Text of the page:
GBP USD Limps Away from March 2020 Low 

GBP USD Limps Away from March 2020 Low 

The pound rallied on Thursday evening, falling into the 1.17 range earlier in the day for the first time since March 2020. A spike in US inflation prompted markets to raise bets of a bumper 100 basis points Fed rate hike later this month, spooking investors. 

The UK currency tentatively pulled away from the two-year low as global market conditions eventually settled – but remained fragile. 

The pound’s gains were stifled by headwinds created by the protracted Conservative leadership race. Penny Mordaunt and Rishi Sunak emerged as the frontrunners as concerns lingered about a potential UK-EU trade war.  

This week ministers pushed ahead with a bill to override parts of Boris Johnson’s post-Brexit trading arrangements for Northern Ireland – a move none of the Conservative Party leadership candidates challenged. 

An EU representative said: “A new face always makes a difference. It provides an opportunity. One approach would be to broaden the discussion over Northern Ireland into a much wider-ranging attempt to reboot the relationship.” 

US retail sales exceed expectations 

The dollar remained on course to notch up a week of sharp gains against the pound amid haven buying and expectations of aggressive Fed policy tightening again this month to control runaway inflation – although interest rate rhetoric from Fed officials applied the brakes on Friday.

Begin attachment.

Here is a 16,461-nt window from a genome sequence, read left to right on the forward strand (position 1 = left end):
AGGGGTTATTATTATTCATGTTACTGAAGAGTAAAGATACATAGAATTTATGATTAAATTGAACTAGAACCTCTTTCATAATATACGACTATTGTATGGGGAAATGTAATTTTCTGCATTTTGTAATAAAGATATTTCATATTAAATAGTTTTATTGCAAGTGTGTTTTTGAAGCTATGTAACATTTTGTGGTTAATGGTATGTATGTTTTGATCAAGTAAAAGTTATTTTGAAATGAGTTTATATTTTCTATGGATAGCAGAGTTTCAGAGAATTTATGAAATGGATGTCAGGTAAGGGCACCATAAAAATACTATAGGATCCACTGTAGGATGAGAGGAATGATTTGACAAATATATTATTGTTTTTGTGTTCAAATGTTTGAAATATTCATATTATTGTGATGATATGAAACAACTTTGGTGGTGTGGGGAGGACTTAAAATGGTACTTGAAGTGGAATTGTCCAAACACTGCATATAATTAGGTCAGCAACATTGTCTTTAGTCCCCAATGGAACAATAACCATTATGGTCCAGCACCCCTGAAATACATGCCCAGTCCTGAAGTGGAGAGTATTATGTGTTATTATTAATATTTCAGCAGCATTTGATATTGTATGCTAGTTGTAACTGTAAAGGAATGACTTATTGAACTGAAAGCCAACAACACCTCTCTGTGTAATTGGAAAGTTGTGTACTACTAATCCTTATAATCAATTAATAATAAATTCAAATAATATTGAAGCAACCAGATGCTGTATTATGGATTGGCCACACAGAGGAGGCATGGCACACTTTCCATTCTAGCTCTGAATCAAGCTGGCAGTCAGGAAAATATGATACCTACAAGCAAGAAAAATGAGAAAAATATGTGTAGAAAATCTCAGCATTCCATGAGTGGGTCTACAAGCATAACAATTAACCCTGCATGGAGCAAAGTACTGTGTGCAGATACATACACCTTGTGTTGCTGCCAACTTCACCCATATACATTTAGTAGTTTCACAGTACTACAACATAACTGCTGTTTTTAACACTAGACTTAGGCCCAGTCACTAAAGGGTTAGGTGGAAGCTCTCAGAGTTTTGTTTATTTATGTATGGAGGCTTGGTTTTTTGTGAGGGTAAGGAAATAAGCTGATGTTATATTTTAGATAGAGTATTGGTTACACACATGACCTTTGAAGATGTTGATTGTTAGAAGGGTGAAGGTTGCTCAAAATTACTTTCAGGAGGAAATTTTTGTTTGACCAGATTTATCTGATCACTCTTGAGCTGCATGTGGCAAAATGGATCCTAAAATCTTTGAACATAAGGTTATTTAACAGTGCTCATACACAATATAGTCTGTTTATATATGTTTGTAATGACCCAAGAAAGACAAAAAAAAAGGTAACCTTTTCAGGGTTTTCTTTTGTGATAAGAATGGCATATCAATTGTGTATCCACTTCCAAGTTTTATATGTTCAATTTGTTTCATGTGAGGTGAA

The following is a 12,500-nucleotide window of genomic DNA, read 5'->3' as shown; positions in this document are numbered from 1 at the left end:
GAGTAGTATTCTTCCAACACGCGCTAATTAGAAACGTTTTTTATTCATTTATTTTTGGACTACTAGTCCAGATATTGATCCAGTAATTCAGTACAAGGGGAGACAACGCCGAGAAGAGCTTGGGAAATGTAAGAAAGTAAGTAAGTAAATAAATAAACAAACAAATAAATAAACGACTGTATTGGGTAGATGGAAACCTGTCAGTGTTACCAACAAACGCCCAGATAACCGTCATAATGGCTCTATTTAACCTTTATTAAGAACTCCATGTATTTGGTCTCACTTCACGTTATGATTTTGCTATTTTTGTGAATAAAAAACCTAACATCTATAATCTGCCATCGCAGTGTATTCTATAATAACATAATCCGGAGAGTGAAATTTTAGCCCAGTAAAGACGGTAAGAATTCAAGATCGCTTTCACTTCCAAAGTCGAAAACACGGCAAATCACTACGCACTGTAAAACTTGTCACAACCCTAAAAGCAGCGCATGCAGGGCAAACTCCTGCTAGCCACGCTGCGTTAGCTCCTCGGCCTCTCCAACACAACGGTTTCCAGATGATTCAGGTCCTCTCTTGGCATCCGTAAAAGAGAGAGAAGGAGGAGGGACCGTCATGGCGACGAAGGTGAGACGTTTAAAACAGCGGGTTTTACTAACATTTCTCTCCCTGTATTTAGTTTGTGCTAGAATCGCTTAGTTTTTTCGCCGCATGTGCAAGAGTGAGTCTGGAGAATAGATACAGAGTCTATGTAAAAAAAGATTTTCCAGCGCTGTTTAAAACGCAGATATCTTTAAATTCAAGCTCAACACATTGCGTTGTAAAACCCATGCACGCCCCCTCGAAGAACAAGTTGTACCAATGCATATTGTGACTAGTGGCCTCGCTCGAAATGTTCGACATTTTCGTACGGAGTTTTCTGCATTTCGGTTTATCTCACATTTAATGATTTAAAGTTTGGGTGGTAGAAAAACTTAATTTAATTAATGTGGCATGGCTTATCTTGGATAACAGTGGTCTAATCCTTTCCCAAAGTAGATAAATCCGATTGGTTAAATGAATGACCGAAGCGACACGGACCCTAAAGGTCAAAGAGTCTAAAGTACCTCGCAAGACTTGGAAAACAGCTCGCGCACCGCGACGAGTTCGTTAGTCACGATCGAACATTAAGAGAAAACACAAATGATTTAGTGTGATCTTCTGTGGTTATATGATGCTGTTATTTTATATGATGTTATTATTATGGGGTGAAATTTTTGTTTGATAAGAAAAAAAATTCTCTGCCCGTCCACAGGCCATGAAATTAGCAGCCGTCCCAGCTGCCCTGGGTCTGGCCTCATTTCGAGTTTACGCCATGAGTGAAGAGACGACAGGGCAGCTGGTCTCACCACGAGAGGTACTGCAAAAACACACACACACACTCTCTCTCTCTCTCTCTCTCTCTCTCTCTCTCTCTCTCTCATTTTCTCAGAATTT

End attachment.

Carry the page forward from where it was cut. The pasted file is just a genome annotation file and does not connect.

Speaking at an event in Victor, Idaho, Federal Reserve Governor Christopher Waller said he would consider a 100 basis-point interest rate hike at the central bank’s July policy meeting, marking the most aggressive interest rate hike in decades. 

He said he supported another increase of 75 basis points, but his base case depended on incoming retail sales and housing data. If the data came in materially stronger than anticipated, it would make him lean towards a more considerable hike at this month’s meeting, indicating demand is not slowing down fast enough to decrease inflation. 

US retail sales exceeded expectations last month, demonstrating consumer resilience amid decades-high inflation and raising expectations of an even more significant Fed interest rate hike this month. 

On Friday, the Commerce Department reported that the value of overall retail purchases rose 1% after an upwardly revised 0.1% decline the previous month. Economists forecasted retail sales would increase by 0.8%. 

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